Day of the Dead takes over Toronto

Oct 29, 2013 | News

The Day of The Dead is a Mexican holiday, declared a world heritage by UNESCO in 2003. (Courtesy Mexican Consulate)

The Day of The Dead is a Mexican holiday, declared part of our world heritage by UNESCO in 2003. (Courtesy Mexican Consulate)

by Raúl A. Pinto

On Nov. 1 – Nov. 2 Toronto will participate in The Day of the Dead (Dia de los Muertos in Spanish,) a two-day Mexican celebration that honours people who have died.

Luis Rojas, artistic coordinator of  Toronto’s Casa Maiz, a Mexican-Canadian community centre, told Humber News about the importance of the event.

Día de los Muertos is basically the remembrance of dead people. This is an ancient tradition way back to the pre-Hispanic cultures, where Aztecs and Mayans believed in the dead as a new level in their current lives instead of a mourning occasion,” Rojas said.

“The Catholics – specifically the Franciscan Order – took elements of this belief and mixed it with the All Saint’s and All Soul’s Day.  You can add local culture in different cities and towns in Mexico, and the memory of dead family members, making it a very unique festivity,” he said.

Raymond Trejo studied anthropology at the Mexican National School of Anthropology and History. He is also part of Casa Maiz.  He told Humber News that his goal is to eventually make Día de los Muertos a popular celebration in the GTA.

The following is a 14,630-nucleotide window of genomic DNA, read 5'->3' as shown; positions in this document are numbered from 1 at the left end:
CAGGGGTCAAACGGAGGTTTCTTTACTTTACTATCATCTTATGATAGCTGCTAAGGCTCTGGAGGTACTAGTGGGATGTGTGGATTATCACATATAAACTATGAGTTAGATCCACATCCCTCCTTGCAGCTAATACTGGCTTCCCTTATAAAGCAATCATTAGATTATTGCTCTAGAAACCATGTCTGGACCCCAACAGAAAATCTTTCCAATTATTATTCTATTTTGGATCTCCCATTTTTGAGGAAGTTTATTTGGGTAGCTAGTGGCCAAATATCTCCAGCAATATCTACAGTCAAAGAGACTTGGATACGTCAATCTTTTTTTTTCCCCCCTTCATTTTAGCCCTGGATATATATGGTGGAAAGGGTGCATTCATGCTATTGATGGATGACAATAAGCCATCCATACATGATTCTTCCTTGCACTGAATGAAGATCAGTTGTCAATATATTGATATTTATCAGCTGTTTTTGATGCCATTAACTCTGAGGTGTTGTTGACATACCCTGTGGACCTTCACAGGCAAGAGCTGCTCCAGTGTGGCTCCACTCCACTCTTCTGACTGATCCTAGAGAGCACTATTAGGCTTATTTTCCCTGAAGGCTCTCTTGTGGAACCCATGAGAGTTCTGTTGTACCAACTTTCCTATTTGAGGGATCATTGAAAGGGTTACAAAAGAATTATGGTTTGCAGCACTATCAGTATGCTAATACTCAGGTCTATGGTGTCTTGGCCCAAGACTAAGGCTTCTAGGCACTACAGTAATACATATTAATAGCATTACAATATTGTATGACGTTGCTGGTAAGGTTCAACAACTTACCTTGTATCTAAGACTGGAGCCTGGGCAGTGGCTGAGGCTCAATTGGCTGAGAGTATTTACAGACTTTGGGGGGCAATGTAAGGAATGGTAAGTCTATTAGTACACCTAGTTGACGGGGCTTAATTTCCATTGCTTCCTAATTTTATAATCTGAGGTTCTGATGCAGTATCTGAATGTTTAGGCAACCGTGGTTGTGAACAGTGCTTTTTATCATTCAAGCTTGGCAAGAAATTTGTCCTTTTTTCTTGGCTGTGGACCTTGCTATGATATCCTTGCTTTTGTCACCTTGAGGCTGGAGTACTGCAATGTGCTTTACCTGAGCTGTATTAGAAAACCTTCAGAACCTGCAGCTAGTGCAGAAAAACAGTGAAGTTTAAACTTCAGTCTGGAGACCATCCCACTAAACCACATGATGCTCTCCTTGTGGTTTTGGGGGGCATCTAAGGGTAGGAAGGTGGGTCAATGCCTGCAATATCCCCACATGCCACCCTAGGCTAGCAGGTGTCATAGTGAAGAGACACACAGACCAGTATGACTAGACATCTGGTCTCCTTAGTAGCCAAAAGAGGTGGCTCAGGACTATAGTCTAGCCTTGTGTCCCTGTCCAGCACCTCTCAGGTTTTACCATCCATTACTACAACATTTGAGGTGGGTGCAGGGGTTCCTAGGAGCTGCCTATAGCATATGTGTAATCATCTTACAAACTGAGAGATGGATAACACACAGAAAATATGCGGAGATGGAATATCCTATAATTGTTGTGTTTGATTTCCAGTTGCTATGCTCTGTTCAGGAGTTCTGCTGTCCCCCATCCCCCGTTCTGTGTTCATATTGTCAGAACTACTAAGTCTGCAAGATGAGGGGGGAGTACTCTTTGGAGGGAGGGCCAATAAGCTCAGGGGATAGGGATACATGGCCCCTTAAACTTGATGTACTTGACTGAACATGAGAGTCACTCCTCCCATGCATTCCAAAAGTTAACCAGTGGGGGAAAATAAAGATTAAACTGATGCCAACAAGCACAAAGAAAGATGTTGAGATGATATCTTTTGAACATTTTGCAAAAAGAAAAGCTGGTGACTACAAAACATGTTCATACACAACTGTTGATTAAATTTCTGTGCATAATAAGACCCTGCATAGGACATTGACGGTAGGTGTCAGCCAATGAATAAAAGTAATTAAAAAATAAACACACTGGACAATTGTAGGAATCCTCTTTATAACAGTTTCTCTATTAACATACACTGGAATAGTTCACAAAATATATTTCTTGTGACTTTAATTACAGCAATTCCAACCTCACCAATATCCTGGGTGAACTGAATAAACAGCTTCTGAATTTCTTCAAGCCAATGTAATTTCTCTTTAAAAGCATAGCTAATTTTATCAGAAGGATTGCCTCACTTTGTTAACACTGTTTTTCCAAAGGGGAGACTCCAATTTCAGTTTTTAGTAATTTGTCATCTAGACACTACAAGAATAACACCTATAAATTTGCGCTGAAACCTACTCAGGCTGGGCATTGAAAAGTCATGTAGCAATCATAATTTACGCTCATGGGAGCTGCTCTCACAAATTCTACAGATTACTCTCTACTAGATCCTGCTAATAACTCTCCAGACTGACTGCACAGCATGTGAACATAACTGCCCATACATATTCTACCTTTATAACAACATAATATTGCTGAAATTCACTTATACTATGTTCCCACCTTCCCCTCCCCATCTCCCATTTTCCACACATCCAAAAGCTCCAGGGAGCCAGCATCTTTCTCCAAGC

Trejo is proud that in 2003, the United Nations Education, Scientific and Cultural Organization (UNESCO,) declared Mexico’s November Day of the Dead traditions part of our “world heritage.”

“This is a celebration that anybody can take part in. There’s basically two elements needed to commemorate this day: an altar and the ofrenda (tribute.) The basic altar consists of candles –representing the fire, or life- and fake skulls –representing death. The ofrenda is food that the lost person liked, water, the marigold flowers and a portrait. When you haven’t lost close people, the tradition is to include famous people or people you admired,” Trejo said.

Raymond, for instance, makes his own altar at his neighborhood in Toronto.

“In Mexico people honour children who have died on Nov. 1, and adults next day, but both days include people playing music and sharing with the family in honor of the departed. At our event we’ll recreate a Mexican cemetery and the colorful remembrance, including Canadian elements like Aboriginal culture’s point of view of death,” Trejo said.

Casa Maiz’s Day of the Dead is next Saturday on Artscape Wychood Barns from 4 p.m. to 10 p.m, and admission is free.

For more Day of the Dead events in the GTA, look at the slideshow below. 

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